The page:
‘Posy rings’, their name deriving from the term poesie or poetry, are rings with inscriptions on a plain gold band, either in prose or verse. Short, rhyming poems called “posies” were prevalent from the late medieval period, serving as expressions of sentiment. Such tokens of affection with short verses led to poetic compendia or commonplace books, like Loues Garland, or Posies for Rings, Hand-Kerchers, and Gloues, and such pretty Tokens that Louers send their Loues, in1624, Cupids Posies in 1674, and The Card of Courtship in 1715.  During the seventeenth and eighteenth centuries amatory mottos with devotional sentiment in posy rings became increasingly popular given between friends, relatives and lovers and also as betrothal rings and during wedding ceremonies as confirmation of the union. The message often concealed inside the hoop was only known to the giver and recipient.  

Description:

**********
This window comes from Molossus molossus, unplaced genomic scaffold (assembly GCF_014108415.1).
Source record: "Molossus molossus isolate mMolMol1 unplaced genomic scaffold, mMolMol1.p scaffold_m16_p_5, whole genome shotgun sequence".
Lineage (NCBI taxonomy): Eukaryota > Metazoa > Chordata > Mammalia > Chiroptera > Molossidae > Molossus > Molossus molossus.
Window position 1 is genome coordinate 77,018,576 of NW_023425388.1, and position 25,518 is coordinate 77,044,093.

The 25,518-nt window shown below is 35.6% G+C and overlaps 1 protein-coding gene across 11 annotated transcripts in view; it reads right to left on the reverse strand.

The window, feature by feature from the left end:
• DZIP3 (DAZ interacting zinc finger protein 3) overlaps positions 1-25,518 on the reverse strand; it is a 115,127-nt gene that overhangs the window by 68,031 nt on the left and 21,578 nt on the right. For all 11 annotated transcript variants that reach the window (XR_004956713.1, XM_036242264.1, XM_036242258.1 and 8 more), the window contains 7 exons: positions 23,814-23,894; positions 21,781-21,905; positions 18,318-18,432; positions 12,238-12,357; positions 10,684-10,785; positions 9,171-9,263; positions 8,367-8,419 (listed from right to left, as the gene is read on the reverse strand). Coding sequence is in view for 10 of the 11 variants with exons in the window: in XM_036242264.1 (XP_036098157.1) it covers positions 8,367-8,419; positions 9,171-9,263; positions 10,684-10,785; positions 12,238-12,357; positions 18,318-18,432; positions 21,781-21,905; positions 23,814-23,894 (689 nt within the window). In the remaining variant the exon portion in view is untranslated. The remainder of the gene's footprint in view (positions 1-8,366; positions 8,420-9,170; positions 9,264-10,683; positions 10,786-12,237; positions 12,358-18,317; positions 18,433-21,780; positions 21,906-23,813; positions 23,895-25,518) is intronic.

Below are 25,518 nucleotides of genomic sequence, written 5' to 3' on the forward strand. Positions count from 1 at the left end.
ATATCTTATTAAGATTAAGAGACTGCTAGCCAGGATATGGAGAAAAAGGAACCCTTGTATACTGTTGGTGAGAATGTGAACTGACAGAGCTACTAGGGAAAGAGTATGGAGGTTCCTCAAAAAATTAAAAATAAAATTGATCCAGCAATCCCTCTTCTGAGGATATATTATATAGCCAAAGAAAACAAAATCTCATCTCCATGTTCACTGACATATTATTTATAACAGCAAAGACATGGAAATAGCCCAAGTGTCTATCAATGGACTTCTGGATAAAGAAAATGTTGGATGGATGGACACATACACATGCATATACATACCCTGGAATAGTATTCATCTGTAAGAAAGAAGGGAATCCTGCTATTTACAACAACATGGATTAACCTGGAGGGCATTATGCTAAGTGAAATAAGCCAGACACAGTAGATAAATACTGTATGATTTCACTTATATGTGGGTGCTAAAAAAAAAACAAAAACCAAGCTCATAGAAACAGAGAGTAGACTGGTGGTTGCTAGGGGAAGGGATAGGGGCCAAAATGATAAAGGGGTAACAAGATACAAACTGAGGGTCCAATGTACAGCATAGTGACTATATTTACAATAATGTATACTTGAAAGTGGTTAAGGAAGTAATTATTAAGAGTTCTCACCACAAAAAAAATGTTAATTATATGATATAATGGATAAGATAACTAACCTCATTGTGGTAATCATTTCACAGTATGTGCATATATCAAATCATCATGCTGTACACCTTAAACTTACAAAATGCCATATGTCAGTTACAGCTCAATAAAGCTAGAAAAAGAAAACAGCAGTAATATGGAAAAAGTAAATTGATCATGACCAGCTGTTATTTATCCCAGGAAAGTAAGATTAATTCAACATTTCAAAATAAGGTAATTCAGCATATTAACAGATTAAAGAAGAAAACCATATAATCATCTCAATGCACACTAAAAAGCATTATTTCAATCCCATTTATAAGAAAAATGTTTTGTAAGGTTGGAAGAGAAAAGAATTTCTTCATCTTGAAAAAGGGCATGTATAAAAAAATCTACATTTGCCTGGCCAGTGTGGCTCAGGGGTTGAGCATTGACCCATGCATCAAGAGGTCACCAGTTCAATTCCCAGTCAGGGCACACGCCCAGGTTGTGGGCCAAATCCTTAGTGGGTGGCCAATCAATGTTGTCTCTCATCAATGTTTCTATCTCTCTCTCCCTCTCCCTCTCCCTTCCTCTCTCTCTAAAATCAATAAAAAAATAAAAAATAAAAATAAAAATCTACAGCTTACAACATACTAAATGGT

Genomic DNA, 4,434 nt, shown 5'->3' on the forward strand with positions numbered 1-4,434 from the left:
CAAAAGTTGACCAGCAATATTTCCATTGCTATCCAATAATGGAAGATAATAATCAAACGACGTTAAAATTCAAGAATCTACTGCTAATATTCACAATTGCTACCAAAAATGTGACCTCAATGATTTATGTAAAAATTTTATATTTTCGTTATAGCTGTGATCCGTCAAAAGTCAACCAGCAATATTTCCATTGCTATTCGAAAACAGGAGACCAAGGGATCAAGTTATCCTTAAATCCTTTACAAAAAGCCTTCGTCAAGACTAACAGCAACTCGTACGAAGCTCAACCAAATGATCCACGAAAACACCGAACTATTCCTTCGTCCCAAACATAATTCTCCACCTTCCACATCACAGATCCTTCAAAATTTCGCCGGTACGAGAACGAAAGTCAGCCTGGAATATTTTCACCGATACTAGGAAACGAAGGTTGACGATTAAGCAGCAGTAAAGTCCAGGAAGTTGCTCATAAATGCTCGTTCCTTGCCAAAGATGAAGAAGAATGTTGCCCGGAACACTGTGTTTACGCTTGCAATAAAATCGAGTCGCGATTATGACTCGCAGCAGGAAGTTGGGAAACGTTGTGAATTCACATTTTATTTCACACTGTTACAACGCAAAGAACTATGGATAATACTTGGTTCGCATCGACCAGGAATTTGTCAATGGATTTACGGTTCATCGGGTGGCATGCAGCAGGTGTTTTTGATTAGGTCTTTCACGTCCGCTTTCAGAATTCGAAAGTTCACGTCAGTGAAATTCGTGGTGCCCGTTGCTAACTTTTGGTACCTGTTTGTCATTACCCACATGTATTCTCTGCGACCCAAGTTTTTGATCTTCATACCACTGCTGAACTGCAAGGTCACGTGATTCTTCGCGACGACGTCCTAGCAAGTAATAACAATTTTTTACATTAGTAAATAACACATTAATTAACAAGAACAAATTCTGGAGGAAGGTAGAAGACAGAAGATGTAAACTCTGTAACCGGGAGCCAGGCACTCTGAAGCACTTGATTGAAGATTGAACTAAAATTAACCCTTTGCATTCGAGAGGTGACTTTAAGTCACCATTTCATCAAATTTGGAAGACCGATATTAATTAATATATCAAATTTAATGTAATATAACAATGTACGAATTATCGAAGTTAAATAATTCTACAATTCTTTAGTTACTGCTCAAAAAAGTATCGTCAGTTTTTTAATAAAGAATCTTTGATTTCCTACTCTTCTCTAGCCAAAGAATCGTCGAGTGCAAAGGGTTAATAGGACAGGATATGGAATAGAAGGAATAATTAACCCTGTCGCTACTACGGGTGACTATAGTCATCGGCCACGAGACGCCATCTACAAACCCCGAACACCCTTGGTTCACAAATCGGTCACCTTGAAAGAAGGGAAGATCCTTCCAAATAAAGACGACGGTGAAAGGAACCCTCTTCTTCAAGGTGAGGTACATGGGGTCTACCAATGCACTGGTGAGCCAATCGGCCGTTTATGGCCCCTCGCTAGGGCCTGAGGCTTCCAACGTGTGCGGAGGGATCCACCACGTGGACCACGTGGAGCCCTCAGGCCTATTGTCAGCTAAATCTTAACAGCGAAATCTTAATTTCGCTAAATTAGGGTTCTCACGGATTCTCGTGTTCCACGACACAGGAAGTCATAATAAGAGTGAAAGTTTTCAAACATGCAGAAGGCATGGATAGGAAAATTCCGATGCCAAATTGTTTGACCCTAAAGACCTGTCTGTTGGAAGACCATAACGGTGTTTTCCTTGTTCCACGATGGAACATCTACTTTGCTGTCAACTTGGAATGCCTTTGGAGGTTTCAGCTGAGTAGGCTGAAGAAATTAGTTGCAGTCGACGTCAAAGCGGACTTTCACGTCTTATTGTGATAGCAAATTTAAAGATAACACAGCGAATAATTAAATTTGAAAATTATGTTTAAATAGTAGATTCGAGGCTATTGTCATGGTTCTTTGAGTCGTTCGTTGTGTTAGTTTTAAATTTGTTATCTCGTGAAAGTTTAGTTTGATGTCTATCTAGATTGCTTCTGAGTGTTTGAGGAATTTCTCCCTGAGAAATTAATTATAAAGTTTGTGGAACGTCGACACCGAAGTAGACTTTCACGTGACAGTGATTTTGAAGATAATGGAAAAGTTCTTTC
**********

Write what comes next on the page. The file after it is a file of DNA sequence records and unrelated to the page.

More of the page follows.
The solid gold band with D-section bears inside the engraved inscription “Meekenes merits mercy” in italic script. The rounded exterior is richly ornamented with floral patterns in opaque green and white enamel and column motifs repeating three times, with a longer column a fourth time, entwined by symmetrical scroll motifs.  The enamel is missing through age and wear. The ring is in good wearable condition.

Literature:
The motto appears to be unique and may have had a personal significance to original wearer. The meaning behind meekness can have various interpretations, grace, submission to God, or in a more secular context patient endurance. In Joan Evans’ compendium of posies (1931) there is no record of this motto. For similarly ornate posy rings with floral decoration on the exterior, cf. some examples in the British Museum, London (1961,1202.445; 2002,0501.1 and Dalton 1328). For a history of posy rings with extensive list of posies, see Evans, 1931 and Anon., A Garland of Love: A Collection of Posy-Ring Mottoes, London 1907. For further information, see Dalton 1912, pp. 174 ff.; Scarisbrick 2007, pp. 74 ff., Taylor and Scarisbrick 1978, and Oman 1974, pp. 39 ff..

Reference number: 860